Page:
He listed the substantial number of legal challenges made in regard to the authorities' most controversial policy decisions: the sheltered housing issue, the library occupation, Catalyst, the CPZ campaign, Unison agency workers, Maria Nash's judicial review, and now the Sullivan challenge to Your Choice Barnet. He asked the councillors to reflect, and learn to engage with residents, to consult them. 

They looked on incomprehendingly. 

Here follows an example of the extent of delusion amongst the Tories:

Leader Cornelius said he thought there had been a lot of consultation.

Deputy leader Daniel Thomas claimed that the authority 'had won all these cases'.

You can imagine the reaction from the public gallery.

Roger Tichborne reminded Thomas that the Nash JR is still ongoing, and had found Barnet had failed to consult, that the CPZ is ongoing, that the library occupation led to the recommendation from the judge which led to the agreement on the community library, that John Sullivan's challenge had already forced YCB to agree to consult users of care services due to be hit by cuts, as they should have done already.

Dear me.

Barnet Alliance's Barbara Jacobson next. 

Barbara is a formidable woman, and always delivers a magnificent, incisive speech. 

She described Cllr John Marshall, at the recent scrutiny meeting, promoting the unlikely benefits of the Joint Venture like a sideshow performer selling snakeoil. 

She trashed his attempts to pretend that there had been proper consultation over One Barnet, please explain it to him, she begged: as the judge found, there was no intention to consult, we were not allowed to discuss it at our own residents forums, our petition of 8,000 signatures was ignored. 

As for Cllr Gordon, who said it was too late, the decision had been made, we can't change our minds - what then is the point of scrutiny? Cllr Rayner thought he was there to 'educate the public gallery'.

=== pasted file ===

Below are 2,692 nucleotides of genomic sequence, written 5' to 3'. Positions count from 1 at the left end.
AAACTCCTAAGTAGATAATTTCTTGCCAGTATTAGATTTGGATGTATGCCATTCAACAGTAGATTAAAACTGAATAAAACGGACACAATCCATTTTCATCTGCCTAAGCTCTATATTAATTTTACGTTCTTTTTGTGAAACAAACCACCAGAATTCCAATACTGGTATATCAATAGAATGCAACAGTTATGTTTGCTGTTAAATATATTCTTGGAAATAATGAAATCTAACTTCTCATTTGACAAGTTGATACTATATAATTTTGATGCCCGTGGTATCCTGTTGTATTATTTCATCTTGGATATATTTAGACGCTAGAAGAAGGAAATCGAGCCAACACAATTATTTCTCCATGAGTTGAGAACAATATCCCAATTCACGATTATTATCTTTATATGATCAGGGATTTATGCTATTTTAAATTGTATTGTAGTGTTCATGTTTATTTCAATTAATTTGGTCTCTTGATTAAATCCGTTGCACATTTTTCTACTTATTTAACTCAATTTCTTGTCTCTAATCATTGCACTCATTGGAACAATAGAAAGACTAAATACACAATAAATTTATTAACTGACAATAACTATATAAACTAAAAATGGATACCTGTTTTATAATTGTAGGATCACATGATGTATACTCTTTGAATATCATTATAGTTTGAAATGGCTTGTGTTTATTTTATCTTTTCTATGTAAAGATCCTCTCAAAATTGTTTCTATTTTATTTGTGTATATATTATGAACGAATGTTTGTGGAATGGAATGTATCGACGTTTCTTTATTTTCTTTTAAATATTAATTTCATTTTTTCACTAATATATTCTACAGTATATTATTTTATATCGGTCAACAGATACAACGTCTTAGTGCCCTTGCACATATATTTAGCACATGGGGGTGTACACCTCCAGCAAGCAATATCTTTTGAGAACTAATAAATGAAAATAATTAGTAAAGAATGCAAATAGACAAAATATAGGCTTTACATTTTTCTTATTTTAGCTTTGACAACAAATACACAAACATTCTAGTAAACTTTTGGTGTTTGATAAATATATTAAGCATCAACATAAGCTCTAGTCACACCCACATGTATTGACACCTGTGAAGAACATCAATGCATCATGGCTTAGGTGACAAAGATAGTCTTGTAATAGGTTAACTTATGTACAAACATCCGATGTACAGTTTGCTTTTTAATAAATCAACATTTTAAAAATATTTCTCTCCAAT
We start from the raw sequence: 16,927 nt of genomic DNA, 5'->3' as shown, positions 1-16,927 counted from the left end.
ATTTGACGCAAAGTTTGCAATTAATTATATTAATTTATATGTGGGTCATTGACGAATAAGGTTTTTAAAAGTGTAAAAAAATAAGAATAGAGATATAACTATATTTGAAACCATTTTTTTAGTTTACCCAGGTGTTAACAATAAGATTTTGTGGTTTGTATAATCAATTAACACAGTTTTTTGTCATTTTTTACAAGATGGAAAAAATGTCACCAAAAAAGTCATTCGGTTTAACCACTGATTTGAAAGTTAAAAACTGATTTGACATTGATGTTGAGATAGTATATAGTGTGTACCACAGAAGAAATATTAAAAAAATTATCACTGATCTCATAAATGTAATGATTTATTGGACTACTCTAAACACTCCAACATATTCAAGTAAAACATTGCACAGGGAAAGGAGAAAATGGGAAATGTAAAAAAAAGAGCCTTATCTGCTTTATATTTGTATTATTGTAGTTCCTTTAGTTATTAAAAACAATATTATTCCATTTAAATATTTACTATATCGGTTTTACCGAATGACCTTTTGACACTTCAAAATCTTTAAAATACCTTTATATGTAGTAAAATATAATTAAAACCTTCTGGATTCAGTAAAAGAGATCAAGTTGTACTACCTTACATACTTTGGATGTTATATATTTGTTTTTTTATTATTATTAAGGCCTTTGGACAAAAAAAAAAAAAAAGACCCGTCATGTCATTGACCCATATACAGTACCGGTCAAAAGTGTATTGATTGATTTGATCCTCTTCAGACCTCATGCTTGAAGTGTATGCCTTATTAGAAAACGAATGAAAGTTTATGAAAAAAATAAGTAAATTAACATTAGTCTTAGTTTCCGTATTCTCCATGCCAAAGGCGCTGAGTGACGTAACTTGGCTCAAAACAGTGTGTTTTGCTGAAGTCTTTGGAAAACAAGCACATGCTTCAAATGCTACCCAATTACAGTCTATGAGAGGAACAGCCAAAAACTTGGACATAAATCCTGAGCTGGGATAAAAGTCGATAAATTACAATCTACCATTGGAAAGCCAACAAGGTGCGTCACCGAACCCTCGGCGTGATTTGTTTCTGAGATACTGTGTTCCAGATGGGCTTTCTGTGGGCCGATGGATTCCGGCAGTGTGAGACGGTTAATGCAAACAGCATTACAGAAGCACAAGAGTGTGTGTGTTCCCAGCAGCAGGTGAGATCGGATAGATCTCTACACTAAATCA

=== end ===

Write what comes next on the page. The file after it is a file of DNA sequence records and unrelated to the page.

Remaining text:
And what an education it is, she remarked.

Mr Reasonable's turn. 

He pointed out the long, dangerous process of 'de-skilling' officers at high level that had taken place, the heavy reliance on interim post holders, the shockingly high bills now reached in the Agilisys accounts he had just inspected: we will pay heavily for this dependency, he predicted. 

Time for Bob Jacobson, another 'American exile', married to Barbara. His laid back speech began with the reminder that the Barnet Alliance which has done so much work to coordinate opposition to the One Barnet privatisation is indeed an alliance, and not a single minded party. He said it necessarily concentrated on One Barnet because they gave us no option: 'we know all ... this doesn't concern you ...' 

And he finished by concluding with, shall we say, a dry, thoughtful and pointed observation that cast aspersion on their competence, sincerity and probity in public office, expressed in less than respectful terms. 

It was an enjoyable moment.

Mrs Angry's turn. As she sat down, Councillor Cornelius tried to tell her she could have only three of her five minutes. Mrs Angry responded that she had timed her speech, which was five minutes and one second in length, and she was only willing to do without the one second.

As it turned out, he tried to shut her up, but she carried on anyway. Here is the text, sans a couple of ad libs.

"When you were elected to office three years ago, one of the first acts you undertook, under the pretext of an emergency motion, was to vote yourselves a handsome increase in the rate of your allowances.

After a public outcry, you were forced to withdraw this self serving attempt to screw more money out of the taxpayers of Barnet, except for those of you fortunate enough to be Chair of a committee, who now receive a 54% increase in allowance, even if, as in one case, the committee meets only once a year.

These allowances are meant to be in recognition of the responsibilities you bear on our behalf. Responsibilities which demand a real commitment to the role you have been given by your constituents, and to show respect and consideration for their views.

In the course of this administration I’ve observed Conservative members fail at every level to fulfil the demands of their role:  failing to scrutinise the reports written by senior officers, failing to read reports, failing to ask questions, failing to turn up to meetings, or turning up late, or sitting at the table, clearly bored, tweeting - or even falling asleep.

I’ve sat through countless meetings where residents have tried to engage in the democratic process of local government. Their questions have been ignored, swept aside; they have been treated as a nuisance, an imposition. 

You have refused to consult residents on the One Barnet privatisation, and voted to prevent any meaningful debate on any council policy by censoring the issues we wish to raise at our own Forums. The consequence of this has brought you to the High Court, when your failure to consult us was recognised by Judge Underhill, and is the reason the matter has been referred to appeal.